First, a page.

Using these measures, and Hertzsprung's calibration, Shapley obtained what he felt were rather large distances: 10 000 light-years for Omega Centauri, 30 000 for M3, 50 000 for the Small Magellanic Cloud, and a staggering 100 000 light-years for the Hercules cluster. All but the first of these values put the globular clusters well outside what Shapley then believed were the limits of the Milky Way system, and seemed to confirm their status as ''island universes.''

In another of his early papers Shapley drew attention to the fact that the globular clusters are asymmetrically distributed in the sky, with about one-third of them lying in the direction of the constellation Sagittarius. The phenomenon baffled him, and he worried that it might be significant. He was not the first to comment on this skewed distribution; John Herschel, son of William Herschel, had noted it in the course of his search for nebulae from the southern hemisphere. A Swedish astronomer, Karl Bohlin, had put forward the little-appreciated suggestion that the swarm of globular clusters centered on the center of the Milky Way system, like bees around a hive. The center of the system, in his view, was not coincident with the Sun, giving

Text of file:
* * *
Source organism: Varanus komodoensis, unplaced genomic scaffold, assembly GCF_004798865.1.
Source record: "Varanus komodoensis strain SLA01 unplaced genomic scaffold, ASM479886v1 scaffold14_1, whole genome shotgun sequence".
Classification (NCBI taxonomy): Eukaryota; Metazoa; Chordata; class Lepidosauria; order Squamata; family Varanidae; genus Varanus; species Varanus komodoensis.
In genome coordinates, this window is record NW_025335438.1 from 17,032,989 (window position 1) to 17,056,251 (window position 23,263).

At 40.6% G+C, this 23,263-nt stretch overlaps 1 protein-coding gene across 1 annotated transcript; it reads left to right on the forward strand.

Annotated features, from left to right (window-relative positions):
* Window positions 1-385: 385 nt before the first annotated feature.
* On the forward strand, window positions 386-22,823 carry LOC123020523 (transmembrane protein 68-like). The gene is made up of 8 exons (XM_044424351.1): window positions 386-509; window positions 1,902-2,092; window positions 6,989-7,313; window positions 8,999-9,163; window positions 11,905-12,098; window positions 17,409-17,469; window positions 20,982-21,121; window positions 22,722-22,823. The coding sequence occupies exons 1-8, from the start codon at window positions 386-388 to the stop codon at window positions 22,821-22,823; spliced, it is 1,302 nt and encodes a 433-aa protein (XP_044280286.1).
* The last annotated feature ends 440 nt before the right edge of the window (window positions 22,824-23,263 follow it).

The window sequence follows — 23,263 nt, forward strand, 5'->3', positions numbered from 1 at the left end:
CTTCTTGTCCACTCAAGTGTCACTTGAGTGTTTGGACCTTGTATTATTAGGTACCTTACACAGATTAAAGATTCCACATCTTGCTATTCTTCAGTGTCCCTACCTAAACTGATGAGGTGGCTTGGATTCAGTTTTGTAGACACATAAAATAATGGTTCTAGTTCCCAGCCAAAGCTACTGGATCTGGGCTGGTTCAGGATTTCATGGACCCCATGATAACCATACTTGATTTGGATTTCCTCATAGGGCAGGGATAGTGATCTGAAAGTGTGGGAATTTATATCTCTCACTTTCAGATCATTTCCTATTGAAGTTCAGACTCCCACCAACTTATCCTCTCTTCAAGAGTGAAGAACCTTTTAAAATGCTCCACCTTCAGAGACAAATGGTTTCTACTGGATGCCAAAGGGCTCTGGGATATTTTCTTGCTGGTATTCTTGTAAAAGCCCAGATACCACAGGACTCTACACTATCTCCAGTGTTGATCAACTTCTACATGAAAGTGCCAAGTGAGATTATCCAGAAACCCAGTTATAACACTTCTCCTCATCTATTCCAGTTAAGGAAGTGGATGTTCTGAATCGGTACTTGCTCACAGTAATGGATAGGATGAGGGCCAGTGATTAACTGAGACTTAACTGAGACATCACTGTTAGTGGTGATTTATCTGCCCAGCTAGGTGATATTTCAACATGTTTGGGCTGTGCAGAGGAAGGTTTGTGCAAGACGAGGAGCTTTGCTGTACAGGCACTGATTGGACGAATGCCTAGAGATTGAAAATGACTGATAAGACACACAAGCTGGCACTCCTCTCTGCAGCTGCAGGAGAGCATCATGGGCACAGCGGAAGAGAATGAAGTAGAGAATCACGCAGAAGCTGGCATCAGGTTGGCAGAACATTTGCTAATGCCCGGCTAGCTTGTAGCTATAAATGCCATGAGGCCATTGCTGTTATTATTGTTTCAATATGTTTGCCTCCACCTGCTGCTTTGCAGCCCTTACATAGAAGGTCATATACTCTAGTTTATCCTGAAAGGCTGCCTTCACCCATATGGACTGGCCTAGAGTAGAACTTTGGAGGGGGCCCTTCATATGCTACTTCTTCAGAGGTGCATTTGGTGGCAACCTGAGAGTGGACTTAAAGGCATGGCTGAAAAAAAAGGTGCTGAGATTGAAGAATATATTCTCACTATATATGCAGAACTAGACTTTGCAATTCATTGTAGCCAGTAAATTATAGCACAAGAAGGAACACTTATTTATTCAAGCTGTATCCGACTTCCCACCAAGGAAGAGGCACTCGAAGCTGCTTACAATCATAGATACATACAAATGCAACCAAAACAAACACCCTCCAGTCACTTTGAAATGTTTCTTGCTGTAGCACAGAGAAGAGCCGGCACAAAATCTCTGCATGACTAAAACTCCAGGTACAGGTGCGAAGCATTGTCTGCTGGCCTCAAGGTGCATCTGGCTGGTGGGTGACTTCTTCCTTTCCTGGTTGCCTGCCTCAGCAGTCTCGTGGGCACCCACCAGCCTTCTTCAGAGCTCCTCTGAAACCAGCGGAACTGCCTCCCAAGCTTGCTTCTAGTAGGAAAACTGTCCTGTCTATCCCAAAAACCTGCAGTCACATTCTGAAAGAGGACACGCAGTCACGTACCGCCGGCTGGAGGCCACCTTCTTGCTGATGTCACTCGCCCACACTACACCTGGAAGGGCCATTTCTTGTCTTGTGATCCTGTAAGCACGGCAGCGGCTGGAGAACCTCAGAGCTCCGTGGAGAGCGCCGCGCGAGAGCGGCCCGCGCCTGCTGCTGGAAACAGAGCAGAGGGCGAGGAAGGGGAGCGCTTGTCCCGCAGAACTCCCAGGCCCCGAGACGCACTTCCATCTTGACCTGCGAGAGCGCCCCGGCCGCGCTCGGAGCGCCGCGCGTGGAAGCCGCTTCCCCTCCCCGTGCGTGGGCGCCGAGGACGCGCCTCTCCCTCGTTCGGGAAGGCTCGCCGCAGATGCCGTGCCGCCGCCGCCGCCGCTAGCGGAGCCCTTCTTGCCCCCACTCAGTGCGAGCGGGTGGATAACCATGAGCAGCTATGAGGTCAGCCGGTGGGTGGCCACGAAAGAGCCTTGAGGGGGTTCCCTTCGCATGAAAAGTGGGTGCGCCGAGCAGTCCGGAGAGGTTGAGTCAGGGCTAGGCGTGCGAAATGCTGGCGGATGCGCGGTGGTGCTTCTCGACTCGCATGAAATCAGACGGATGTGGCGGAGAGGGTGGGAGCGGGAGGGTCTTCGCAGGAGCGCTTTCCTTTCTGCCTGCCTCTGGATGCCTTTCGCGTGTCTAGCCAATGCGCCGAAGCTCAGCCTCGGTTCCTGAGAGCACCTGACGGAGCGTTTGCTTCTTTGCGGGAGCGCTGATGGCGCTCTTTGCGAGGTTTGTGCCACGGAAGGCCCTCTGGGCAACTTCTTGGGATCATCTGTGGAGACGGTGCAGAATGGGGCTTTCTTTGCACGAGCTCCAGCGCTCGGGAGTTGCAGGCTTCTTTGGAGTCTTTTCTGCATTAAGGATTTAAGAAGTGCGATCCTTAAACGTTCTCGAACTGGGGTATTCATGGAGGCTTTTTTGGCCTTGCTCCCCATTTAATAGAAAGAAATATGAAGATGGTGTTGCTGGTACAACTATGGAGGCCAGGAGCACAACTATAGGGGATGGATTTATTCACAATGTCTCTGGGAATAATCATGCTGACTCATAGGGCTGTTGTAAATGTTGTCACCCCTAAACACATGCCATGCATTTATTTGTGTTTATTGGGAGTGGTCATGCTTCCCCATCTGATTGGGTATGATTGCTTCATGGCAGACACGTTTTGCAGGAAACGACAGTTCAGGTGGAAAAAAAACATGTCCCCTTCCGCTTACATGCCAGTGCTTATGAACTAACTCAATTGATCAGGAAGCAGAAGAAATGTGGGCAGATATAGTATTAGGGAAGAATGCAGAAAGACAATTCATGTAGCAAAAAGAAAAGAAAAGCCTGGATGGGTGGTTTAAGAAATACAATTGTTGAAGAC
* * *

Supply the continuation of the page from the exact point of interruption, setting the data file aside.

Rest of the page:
Figure 8.2 Distribution of globular clusters with respect to the Galaxy. Globular clusters fill the spherical space around the disk of our galaxy; in other words, the center of the globular cluster distribution coincides with the center of the galaxy, ''C.'' This is the situation imagined by the Swedish astronomer Karl Bohlin, and later confirmed by an initially skeptical Harlow Shapley. As viewed from the position of the Sun (''S'') — in the disk, but far from the galactic center—the globular clusters thus appear concentrated in one part of the sky. An observer at or near the Sun sees more globular clusters in the area of sky spanned by the dashed lines than in other areas of the celestial sphere. (Credit: Layne Lundstrom.)

Figure 8.2 Distribution of globular clusters with respect to the Galaxy. Globular clusters fill the spherical space around the disk of our galaxy; in other words, the center of the globular cluster distribution coincides with the center of the galaxy, ''C.'' This is the situation imagined by the Swedish astronomer Karl Bohlin, and later confirmed by an initially skeptical Harlow Shapley. As viewed from the position of the Sun (''S'') — in the disk, but far from the galactic center—the globular clusters thus appear concentrated in one part of the sky. An observer at or near the Sun sees more globular clusters in the area of sky spanned by the dashed lines than in other areas of the celestial sphere. (Credit: Layne Lundstrom.)

rise to the appearance of asymmetry from our location (figure 8.2). Shapley recalled Bohlin's suggestion for the sake of argument, but dismissed it because Bohlin's proposal was incompatible with the distances Shapley had derived for the globular clusters. However, Shapley would later return to the problem of the asymmetric distribution, having concluded that it provided an important clue to how his puzzle pieces fit together.